Hyperbolic HypocrisyThe critics of consumer choice and enemies of a wide variety of menu options have never been known for their consistency. From flip-flops about obesity lawsuits to schizophrenic support of domestic terrorism, the food cops, animal rights nuts, and other radical activists have practically got the market cornered on hypocrisy. Here are a few of our favorite examples.

    Center for Science in the Public Interest (CSPI) Director of Nutrition Policy Margo Wootan on personal responsibility:
    “We have got to move beyond personal responsibility. ” –2003 American Public Health Association Annual Meeting
    “Of course, it is ultimately the responsibility of parents to feed their children well.” –Senate Testimony, March 2, 2004

    People for the Ethical treatment of Animals (PETA) President Ingrid Newkirk on PETA’s support of violence:
    “Let me set the record straight. PETA does not condone or commit violent acts, nor do we threaten anybody with violence.” –Deseret News, February 12, 2002
    “If I had more guts, I’d light a match.” –The Chronicle of Higher Education, November 12, 1999

    “I wish we all would get up and go into the labs and take the animals out or burn them down.” –Animal Rights Convention, July 27, 1997
    PETA Senior Vice President MaryBeth Sweetland on her use of insulin, which was tested on animals:
    “I’m an insulin-dependent diabetic. Twice a day I take synthetically manufactured insulin that still contains some animal products — and I have no qualms about it … I’m not going to take the chance of killing myself by not taking insulin. I don’t see myself as a hypocrite. I need my life to fight for the rights of animals.” –Glamour, January 1990
    PETA President Ingrid Newkirk — in a Machiavellian moment — explains how killing more than a thousand animals PETA accepted for shelter in 1999 is “ethical,” because it frees up more money to mount offensive “press slut” campaigns:
    “It is a totally rotten business, but sometimes the only kind option for some animals is to put them to sleep forever… It sounds lovely if you’re naïve. We could become a no-kill shelter immediately. It means we wouldn’t do as much work.” –The Virginian-Pilot, August 1, 2000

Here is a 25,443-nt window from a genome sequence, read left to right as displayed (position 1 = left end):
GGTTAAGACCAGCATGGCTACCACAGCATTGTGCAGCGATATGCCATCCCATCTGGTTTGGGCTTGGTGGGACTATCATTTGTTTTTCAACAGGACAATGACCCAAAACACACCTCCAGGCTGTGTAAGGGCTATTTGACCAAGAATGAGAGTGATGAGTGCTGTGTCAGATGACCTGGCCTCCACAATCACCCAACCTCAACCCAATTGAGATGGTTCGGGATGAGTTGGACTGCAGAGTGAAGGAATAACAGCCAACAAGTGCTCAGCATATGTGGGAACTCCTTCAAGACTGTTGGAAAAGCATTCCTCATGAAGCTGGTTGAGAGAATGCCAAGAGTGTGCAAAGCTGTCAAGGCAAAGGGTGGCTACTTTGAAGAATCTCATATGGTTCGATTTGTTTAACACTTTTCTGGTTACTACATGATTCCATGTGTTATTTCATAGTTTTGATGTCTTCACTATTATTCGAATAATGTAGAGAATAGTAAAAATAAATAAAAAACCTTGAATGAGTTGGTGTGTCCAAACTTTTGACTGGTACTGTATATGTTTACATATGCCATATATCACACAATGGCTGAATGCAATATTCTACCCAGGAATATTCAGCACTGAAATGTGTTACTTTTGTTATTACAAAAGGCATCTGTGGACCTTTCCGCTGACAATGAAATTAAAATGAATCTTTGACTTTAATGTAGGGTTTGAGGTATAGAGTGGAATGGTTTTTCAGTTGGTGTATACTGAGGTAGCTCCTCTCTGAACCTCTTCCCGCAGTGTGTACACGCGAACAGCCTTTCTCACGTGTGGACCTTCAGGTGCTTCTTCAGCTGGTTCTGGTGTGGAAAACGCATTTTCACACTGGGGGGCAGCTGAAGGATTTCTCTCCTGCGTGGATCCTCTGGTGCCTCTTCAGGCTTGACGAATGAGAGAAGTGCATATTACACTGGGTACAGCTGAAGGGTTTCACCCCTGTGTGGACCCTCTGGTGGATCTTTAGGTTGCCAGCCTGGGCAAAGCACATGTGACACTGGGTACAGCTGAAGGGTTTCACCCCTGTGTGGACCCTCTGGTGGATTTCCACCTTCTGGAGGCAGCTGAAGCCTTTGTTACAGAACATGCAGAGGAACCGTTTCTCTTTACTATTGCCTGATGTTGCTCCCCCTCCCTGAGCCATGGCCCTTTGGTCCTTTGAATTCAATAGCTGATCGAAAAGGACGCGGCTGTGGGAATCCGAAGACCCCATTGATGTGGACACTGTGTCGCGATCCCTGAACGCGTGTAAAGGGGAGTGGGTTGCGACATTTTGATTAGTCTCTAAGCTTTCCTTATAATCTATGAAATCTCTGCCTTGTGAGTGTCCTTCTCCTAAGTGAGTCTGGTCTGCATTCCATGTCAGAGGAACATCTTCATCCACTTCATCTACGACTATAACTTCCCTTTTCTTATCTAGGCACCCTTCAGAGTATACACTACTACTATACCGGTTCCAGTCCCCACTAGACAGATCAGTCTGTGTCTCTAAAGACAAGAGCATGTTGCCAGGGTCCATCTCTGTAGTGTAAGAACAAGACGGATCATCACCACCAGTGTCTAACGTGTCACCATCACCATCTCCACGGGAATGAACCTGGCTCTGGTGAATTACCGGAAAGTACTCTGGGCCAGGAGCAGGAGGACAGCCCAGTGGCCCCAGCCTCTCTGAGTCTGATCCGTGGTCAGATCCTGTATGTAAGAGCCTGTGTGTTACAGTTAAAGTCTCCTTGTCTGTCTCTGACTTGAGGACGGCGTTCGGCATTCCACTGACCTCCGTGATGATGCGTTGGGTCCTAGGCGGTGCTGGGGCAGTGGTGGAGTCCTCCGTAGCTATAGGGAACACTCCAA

“Big Brother” Brownell, who has led the charge to tax Americans back into shape, offers this indictment of personal responsibility, but admits his own paunch is due to his personal food and exercise choices:
    “Why quarrel with the personal-responsibility argument? First, it’s wrongSecond, it ignores biologyThird, the argument is not helpfulFourth, personal responsibility is a trap.” –with Marion Nestle in TIME, June 7, 2004
    “He sports a good-size paunch thanks, he says, to a book project that has kept him relatively sedentary and snack-prone for the last year or so. In photographs taken a few years back, he looks much trimmer.” –Associated Press, November 10, 2002

    CSPI Executive Director Michael Jacobson on the rash of lawsuits against food companies:
    “There’s been one obesity lawsuit in the history of the United States, and suddenly everyone wants protection. It’s a non-issue.” –Restaurant Business, February 5, 2004
    “There is no one lawsuit that will solve the obesity problem that has become an epidemic. It’s going to take a whole lot of lawsuits to make a difference in public policy that will affect the dietary habits of the thousands that suffer obesity-related disease.” –Washington Times, June 22, 2003
    PETA on targeting children:
    “Everything we do is based at adults.” –PETA President Ingrid Newkirk on CNN, March 21, 2002
    “Our campaigns are always geared towards children and they always will be.” — PETA Vice President Dan Matthews on FOX News, Dec 19, 2003

    Pop Singer Pink on her support of PETA:
    “I have very conflicted views on everything. I’m a proud member of PETA and I got leather boots on my feet, you know what I’m saying?” –, March 30, 2004
    Australian supermodel, PETA supporter, and self-described “world’s most downloaded woman” Sarah Jane on her favorite foods:
    “…’raw meat’, lamb kidney, lamb curry and ‘haggis’… Her turnoffs: ‘Non animal lovers and over cooked meat.'” –The Washington Post, February 24, 2004
    Waterkeeper Alliance President Robert F. Kennedy, Jr. on exploiting 9-11:
    “Using what happened on September 11 to push forward [the Bush Administration’s] agenda is the most cynical thing I’ve seen in American history.” –E Magazine, November/December 2003